The author of the popular book, “Healthy Sleep Habits, Happy Child,” may be on to something; a new study finds kids who don’t have a regular bedtime are more likely to have behavioral problems.
The study from researchers at University College London found that irregular bedtimes could disrupt natural body rhythms and cause sleep deprivation, undermining brain maturation and the ability to regulate certain behaviors.
“Not having fixed bedtimes, accompanied by a constant sense of flux, induces a state of body and mind akin to jet lag,” said Professor Yvonne Kelly, Ph.D., of the University College London, “and this matters for healthy development and daily functioning.”
“We know that early child development has profound influences on health and wellbeing across the life course,” she continued. “It follows that disruptions to sleep, especially if they occur at key times in development, could have important lifelong impacts on health.”
Analyzing data from more than 10,000 children in the UK Millennium Cohort Study, the researchers collected bedtime data at three, five and seven years. They also incorporated reports from the children’s mothers and teachers on behavioral problems.
The study found a statistically significant link between bedtimes and behavior, according to the researchers.
Irregular bedtimes affected children’s behavior by disrupting circadian rhythms, leading to sleep deprivation that affects the developing brain, the scientists said.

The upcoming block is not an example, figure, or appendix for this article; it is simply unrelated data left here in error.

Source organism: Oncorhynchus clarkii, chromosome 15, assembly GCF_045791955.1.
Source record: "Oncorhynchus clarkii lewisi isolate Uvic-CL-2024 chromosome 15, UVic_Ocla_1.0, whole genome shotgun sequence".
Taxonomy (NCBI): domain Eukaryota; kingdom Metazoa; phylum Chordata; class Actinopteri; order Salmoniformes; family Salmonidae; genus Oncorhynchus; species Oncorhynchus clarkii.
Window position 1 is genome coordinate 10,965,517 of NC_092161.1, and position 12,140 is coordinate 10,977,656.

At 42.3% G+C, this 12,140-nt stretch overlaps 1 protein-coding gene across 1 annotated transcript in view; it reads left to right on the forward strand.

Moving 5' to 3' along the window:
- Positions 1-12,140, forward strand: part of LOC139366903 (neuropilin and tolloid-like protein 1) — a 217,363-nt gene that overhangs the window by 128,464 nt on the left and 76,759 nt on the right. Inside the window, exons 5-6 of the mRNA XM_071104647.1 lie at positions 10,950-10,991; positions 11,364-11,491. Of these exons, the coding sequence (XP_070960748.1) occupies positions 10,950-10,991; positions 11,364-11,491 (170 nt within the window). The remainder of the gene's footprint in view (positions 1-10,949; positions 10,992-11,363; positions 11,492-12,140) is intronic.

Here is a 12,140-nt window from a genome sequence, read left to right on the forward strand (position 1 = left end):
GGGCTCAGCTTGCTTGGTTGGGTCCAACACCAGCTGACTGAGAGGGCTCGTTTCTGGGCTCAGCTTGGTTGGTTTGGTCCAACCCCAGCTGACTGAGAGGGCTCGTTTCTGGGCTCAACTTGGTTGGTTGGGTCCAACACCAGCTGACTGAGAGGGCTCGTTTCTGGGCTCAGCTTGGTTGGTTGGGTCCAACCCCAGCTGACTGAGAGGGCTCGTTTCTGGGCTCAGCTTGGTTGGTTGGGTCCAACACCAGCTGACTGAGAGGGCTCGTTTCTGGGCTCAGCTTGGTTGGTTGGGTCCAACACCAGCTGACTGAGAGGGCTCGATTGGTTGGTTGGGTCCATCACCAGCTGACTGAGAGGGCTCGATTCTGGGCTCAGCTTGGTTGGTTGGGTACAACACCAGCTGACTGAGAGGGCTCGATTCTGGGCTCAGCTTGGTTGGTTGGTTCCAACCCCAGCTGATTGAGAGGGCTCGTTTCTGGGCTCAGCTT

As children progressed through early childhood without a regular bedtime, their behavioral scores — which included hyperactivity, conduct problems, problems with peers and emotional difficulties — worsened.
However, children who switched to a more regular bedtime showed clear improvements in their behavior.
“What we’ve shown is that these effects build up incrementally over childhood, so that children who always had irregular bedtimes were worse off than those children who did have a regular bedtime at one or two of the ages when they were surveyed,” Kelly said.
“But our findings suggest the effects are reversible. For example, children who change from not having to having regular bedtimes show improvements in their behavior.”
Irregular bedtimes were most common at the age of three, when around one in five children went to bed at varying times, she reported. However, by the age of seven, more than half the children went to bed regularly between 7:30 p.m. and 8:30 pm.
Children whose bedtimes were irregular or who went to bed after 9 p.m. came from more socially disadvantaged backgrounds, and this was factored into the study findings, according to the researchers.
“As it appears the effects of inconsistent bedtimes are reversible, one way to try and prevent this would be for health care providers to check for sleep disruptions as part of routine health care visits,” Kelly said.
“Given the importance of early childhood development on subsequent health, there may be knock-on effects across the life course. Therefore, there are clear opportunities for interventions aimed at supporting family routines that could have important lifelong impacts.”
The study was published in the journal Pediatrics.
This article first appeared on Psych Central on 14 October, 2013.